Christian’s research focuses on using citizen science to answer broader questions regarding the distribution, abundance, phenology and natural history of odonates (damselflies and dragonflies). She is currently analyzing factors impacting usage and accuracy of citizen science, with particular interest in underserved and/or rural regions. Her broad research interests include biostatistics, entomology, and wetland ecology.
Christian received her BSc from the University of Virginia’s College at Wise, where she studied Biology.
Lama Tawk Cota
Ph.D. Student, Kent State University, Department of Biological Sciences, 2019-
M.L.A. Kent State University, 2019, Landscape Architecture
M.S. American University of Beirut, 2014, Environmental Sciences
In her current work at the Bahlai Lab, Lama is investigating green roofs ecosystems and landscape designs for their potential to inspire and improve the function of urban ecological systems. With a background in landscape architecture and environmental sciences, Lama is pursuing her doctoral studies to advance science within design practice. Moreover, she is working closely with the Novel Ecology and Design Lab, and looking into natural ecosystems’ transferability onto living architecture. Born in the United States, she has resided and practiced landscape architecture in California, Lebanon, Saudi Arabia, and Ohio. She is the author of many ecological maps and the proud member of the World Bank’s Women for Resilient Cities Network. Having spent her childhood on the beaches and ski slopes of California and Lebanon, thinking about how her hometowns are changing due to climate change keeps her up at night.
Ph.D. Student, Kent State University, Department of Biological Sciences, 2020-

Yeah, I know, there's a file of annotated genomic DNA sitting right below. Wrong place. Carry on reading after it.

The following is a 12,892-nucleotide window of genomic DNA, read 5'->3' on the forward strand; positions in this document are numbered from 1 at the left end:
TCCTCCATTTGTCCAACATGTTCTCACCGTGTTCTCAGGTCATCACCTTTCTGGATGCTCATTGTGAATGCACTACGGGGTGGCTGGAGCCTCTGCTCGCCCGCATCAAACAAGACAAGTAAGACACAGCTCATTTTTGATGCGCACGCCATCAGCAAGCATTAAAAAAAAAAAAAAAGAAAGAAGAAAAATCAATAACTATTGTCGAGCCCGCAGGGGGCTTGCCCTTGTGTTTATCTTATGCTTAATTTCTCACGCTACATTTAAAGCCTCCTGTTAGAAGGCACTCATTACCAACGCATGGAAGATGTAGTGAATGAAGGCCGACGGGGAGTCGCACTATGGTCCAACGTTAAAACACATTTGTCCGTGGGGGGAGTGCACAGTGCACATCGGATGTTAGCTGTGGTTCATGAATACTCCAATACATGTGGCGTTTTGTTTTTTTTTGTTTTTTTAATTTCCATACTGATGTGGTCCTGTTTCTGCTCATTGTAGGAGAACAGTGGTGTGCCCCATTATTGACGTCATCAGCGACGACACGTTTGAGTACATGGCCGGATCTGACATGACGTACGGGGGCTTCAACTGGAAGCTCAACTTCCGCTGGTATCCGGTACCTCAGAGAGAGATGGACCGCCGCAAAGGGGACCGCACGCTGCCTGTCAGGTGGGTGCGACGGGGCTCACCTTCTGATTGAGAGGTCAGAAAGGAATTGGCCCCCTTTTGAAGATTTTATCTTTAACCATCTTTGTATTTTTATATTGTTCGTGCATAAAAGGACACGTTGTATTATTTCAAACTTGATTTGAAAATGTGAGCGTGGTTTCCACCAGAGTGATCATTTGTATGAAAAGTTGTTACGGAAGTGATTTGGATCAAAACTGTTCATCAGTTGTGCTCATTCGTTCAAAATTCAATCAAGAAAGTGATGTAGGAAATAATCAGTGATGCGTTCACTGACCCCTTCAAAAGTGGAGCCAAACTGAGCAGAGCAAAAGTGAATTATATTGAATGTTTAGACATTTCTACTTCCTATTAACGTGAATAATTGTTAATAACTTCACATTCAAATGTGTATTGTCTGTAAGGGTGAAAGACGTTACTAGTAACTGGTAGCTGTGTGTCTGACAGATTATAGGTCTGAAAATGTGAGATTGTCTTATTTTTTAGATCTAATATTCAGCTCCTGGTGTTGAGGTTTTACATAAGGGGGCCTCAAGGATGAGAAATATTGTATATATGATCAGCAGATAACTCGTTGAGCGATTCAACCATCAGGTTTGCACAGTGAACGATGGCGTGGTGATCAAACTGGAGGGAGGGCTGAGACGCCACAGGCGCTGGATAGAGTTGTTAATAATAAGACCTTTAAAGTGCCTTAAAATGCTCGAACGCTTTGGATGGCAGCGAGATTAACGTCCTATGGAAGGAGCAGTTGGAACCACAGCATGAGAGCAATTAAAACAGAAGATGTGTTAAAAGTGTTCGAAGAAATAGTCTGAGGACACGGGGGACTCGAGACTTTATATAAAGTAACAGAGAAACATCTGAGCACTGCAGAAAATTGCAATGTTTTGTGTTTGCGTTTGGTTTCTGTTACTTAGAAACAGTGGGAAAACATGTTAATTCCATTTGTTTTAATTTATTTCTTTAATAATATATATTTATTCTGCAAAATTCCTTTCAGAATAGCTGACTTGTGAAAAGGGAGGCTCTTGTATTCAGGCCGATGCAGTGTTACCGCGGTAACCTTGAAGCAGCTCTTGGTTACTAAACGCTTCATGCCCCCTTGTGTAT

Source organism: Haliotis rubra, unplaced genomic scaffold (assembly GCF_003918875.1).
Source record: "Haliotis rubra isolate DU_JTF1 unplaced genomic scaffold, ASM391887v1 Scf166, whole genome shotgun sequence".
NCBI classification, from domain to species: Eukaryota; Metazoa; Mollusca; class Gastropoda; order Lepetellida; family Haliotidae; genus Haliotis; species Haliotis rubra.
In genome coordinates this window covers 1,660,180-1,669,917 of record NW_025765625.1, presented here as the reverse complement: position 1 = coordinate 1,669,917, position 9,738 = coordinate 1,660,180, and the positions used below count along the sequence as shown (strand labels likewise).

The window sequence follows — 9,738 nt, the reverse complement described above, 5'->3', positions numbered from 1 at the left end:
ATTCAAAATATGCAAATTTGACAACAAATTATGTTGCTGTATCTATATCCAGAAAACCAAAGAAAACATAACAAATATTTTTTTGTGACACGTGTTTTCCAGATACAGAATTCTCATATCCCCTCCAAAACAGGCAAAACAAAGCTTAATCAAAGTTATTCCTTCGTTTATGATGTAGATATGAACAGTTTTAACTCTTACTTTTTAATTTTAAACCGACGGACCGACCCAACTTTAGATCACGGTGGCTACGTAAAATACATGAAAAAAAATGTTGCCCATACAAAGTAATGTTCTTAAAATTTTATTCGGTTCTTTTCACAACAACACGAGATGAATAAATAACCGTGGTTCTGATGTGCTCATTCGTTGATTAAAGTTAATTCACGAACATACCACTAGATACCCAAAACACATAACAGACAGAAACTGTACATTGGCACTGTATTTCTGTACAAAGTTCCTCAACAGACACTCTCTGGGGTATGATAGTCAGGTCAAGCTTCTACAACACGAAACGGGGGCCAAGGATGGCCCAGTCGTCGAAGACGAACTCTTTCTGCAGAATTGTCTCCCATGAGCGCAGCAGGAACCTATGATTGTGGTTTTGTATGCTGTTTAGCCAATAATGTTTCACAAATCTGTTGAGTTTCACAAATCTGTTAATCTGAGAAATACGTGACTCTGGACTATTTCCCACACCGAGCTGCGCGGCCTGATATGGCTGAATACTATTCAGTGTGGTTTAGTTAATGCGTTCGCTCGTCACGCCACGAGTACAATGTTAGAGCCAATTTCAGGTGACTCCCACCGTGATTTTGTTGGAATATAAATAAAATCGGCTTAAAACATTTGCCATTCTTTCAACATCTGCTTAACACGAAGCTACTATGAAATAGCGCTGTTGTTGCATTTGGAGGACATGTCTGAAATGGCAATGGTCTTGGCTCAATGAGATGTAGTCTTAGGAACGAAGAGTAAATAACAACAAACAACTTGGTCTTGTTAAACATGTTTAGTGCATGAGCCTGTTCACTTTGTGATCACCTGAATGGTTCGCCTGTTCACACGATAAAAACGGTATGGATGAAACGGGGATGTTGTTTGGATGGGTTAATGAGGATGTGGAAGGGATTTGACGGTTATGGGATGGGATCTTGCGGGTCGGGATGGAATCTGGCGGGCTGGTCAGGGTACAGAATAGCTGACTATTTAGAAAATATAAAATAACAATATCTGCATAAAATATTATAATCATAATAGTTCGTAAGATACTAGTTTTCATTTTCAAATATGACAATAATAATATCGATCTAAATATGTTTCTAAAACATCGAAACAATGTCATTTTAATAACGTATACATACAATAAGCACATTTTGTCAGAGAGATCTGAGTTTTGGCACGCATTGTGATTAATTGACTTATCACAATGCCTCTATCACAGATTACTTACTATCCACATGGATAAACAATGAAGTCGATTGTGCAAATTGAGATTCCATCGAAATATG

B.S. Zoology – May 2020
Harlee is a PhD student in the Her PhD project focuses on how we can measure biodiversity responses to restoration in a sustainable way, specifically through insect monitoring. Through her project, she will be working alongside the Forest, Soils, and Trees Ecosystem Restoration (FoSTER) project in the Cuyahoga Valley National Park in Northeastern Ohio. She wants to make strides in understanding the impact of human interaction/restoration practices on insect communities as well as assessing how we can measure the insect communities. Through her work, Harlee uses the latest tech to build more automated, cheaper and easier to use biodiversity sampling methods. In her research, Harlee tests the efficacy of non-lethal camera trapping methods with model-based classification algorithms in comparison to classic methods of insect trapping.
Research Technician, Kent State University, Department of Biological Sciences
2019 Botany Instructor, Adjunct Faculty, Kent State University, Department of Biological Sciences
2017-2019 M.Sc. University of Guelph, 2006, Botany
I am a research technician in the Bahlai lab, and a botanist specializing in Great Lakes habitats. I am the person who, during a meeting of zoologists, will always ask, “but what about the plants?”. As such, I help members of the Bahlai lab broaden their understanding of the ecological interactions in their study systems. I help anyone in the lab or department with research planning, field work, and lab experiments.
I have spent nearly 25 years working in conservation and restoration biology as partof the American Chestnut Recovery Team in Canada, the Cliff Ecology Research Group at the University of Guelph and as a Conservation Biologist for the Nature Conservancy of Canada in Midwestern Ontario. I have also worked in pollination biology (bee, ant, and wind) and as part of the International Barcode of Life Consortium (exploring DNA barcoding of plants).
I am currently testing how to use citizen science as well as automated data collection to characterize changes in plant, insect, bird, and bat communities at wildand disturbed habitats in North-East Ohio.
I am a type of Canadian called a “Guelphite”, meaning I am from Guelph, Ontario, Canada. I enjoy looking at birds, bugs, and plants (especially weeds), as well as spending time with my friends and family.